DALLAS – The Big 12 Preseason Poll issued an added, if not unexpected take on the conference's united front:
Welcome, Missouri, Iowa State, Kansas and Kansas State, to the Big 12 South.
Of course, divisions have been abandoned in the new Big 12, where Nebraska and Colorado have fled and the remaining teams are now stacked together in the current 10-team landscape.
Still, a dividing line remains.
Missouri commands some respect, albeit as the pick for fourth place in the conference, behind Oklahoma, Texas A&M and Oklahoma State. The other North holdovers, however, are relegated to the bottom three pegs, with Kansas State, Iowa State and Kansas at 8-9-10, in that order.
Where once there was a North Division title dangling a split prize as well as entry into the league's championship game, the new arrangement offers no consolations. Instead, a gauntlet exists in the form of a round-robin schedule. Gone is the staggered crossover that paired three North and South teams in two-years-on, two-years-off rotations.
“It's definitely an exciting conference now,” said Kansas State defensive back Tysyn Hartman. “We get to play everybody. And it's definitely challenging, for us North teams who haven't been used to playing OU and Texas every year, those teams who have been so dominant in the past.”
Mostly, the North teams haven't been up to the challenge, particularly of late.
Through the history of the Big 12, the four remaining North teams are a combined 63-114 against the South. And of the victories, 20 came against a Baylor program that used to absorb weekly beatdowns, but doesn't anymore.
The past three seasons, the South has dominated to the tune of 40-14, and that's including Nebraska and Colorado.
Oklahoma and Texas have ruled the Big 12, winning every championship since Kansas State's upset of the Sooners in 2003 and all but two this millennium. Many of the North-South title game showdowns have been ugly – OU 62, Missouri 21 in 2008; OU 38, Missouri 17 in 2007; Texas 70, Colorado 3 in 2005; and OU 42, Colorado 3 in 2004.
The North teams have basically been treated like helmet-headed stepbrothers.
“We don't feel sorry for anybody,” said Sooners linebacker Travis Lewis. “We definitely know that anybody can win on any given day. You never know when one of your bad days is going to come.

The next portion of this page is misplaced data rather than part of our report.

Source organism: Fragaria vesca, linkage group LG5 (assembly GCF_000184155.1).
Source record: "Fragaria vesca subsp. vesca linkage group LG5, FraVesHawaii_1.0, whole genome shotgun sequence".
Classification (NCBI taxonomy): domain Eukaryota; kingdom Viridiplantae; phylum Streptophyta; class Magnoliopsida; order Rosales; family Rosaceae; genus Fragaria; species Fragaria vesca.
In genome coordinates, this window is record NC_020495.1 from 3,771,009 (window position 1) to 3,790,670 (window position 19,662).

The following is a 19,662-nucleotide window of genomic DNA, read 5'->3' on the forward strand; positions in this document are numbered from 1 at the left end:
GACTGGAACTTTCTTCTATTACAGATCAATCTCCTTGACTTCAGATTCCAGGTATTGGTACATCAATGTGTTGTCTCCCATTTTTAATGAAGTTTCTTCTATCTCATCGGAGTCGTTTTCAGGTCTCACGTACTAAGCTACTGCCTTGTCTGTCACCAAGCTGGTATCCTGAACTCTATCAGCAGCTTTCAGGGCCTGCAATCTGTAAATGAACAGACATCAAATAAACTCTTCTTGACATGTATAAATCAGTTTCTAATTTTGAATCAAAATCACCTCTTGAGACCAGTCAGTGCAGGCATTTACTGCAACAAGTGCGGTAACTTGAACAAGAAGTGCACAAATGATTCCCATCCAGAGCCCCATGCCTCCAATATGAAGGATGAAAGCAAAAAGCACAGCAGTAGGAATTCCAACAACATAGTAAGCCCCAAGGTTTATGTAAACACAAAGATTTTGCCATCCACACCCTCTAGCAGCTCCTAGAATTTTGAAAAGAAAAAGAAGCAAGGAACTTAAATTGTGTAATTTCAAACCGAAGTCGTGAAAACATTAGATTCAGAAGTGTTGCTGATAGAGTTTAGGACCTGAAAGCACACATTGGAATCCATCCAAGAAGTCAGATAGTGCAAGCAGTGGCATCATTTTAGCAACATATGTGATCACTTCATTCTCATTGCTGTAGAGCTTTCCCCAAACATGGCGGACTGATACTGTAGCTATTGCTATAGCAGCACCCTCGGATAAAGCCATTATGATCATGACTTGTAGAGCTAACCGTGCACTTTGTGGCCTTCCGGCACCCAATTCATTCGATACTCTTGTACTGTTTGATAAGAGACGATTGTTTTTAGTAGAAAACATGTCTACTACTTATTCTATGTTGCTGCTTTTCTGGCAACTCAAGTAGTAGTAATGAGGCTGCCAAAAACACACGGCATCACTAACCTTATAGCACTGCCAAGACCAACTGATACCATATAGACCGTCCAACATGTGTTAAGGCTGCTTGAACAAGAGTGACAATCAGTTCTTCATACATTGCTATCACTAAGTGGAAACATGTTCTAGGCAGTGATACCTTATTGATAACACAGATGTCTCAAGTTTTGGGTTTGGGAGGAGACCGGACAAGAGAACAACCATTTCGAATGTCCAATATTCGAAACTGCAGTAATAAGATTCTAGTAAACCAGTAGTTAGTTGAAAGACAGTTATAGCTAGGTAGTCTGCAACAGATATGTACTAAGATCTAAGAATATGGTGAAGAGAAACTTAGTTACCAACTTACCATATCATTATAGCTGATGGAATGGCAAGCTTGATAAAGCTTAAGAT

“Definitely don't feel sorry for anybody. And I'm looking forward to playing all them guys.”
During the Big 12 era, OU is a whopping 24-7 against the remaining North teams. Texas is 25-6.
Missouri has emerged as a consistent winner, although success against South squads has been spotty at best. Kansas State thrived during the first Bill Snyder era, but is struggling to climb back to those standards in Snyder's return.
Now the shift from three games against South teams to six threatens the North teams' ability to reach .500.
“The difficulty is, basically, they're bigger than you usually, physically, so that's a challenge in itself,” said Iowa State's Kelechi Osemele, an All-Big 12 pick on the offensive line. “And in addition to that, teams like that execute well. They're just so organized and well-oiled you have to be on your game.”
Osemele actually found some optimism in the Cyclones' place at No. 9, an elevated status of sorts.
“The way I see it, it's actually an improvement,” he said, “because the past two years we've been dead last.
“But also, I take it as a little chip on our shoulders to get better and grind it into a motivating factor for us to come out and work every day to prove people wrong.”
On the bright side, along with the challenge comes opportunity. Beat an Oklahoma or a Texas or Oklahoma State or Texas A&M — all projected top 20 teams this season — and some positive publicity can flow.
Besides, players don't want to shy away from the best competition, they welcome it.
“I see it as more fun, being able to play these high-caliber offenses that can score at will,” said Hartman. “They have some great receivers down there, with (OU's Ryan) Broyles, (OSU's Justin) Blackmon, (A&M's Jeff) Fuller and the list can go on.
“I like putting my talents up against the best. In the Big 12 Conference, you have the best quarterbacks and the best receivers.”
And for the most part, they're on the best teams, the South teams.
“We're going to see how it goes,” said Kansas offensive lineman Jeremiah Hatch. “There's no excuses now – ‘who's the better team or it's not fair.' Either you win, or you don't. We'll see.
“The fairness is everyone gets their shot. You can't complain about that.”
The new Big 12 brings the South and North teams together for one big – happy? – gang of 10. While the divisions have been removed, a separation remains competitively, with the South squads owning a history of dominance.
Here's how the North teams have fared against the South's top five teams:
Iowa State vs.
Texas A&M: 1-9
Texas Tech: 1-7
Texas A&M: 1-6
Texas Tech: 1-7
Kansas State vs.
Texas A&M: 4-5
Texas Tech: 3-5
Texas A&M: 3-3
Texas Tech: 5-2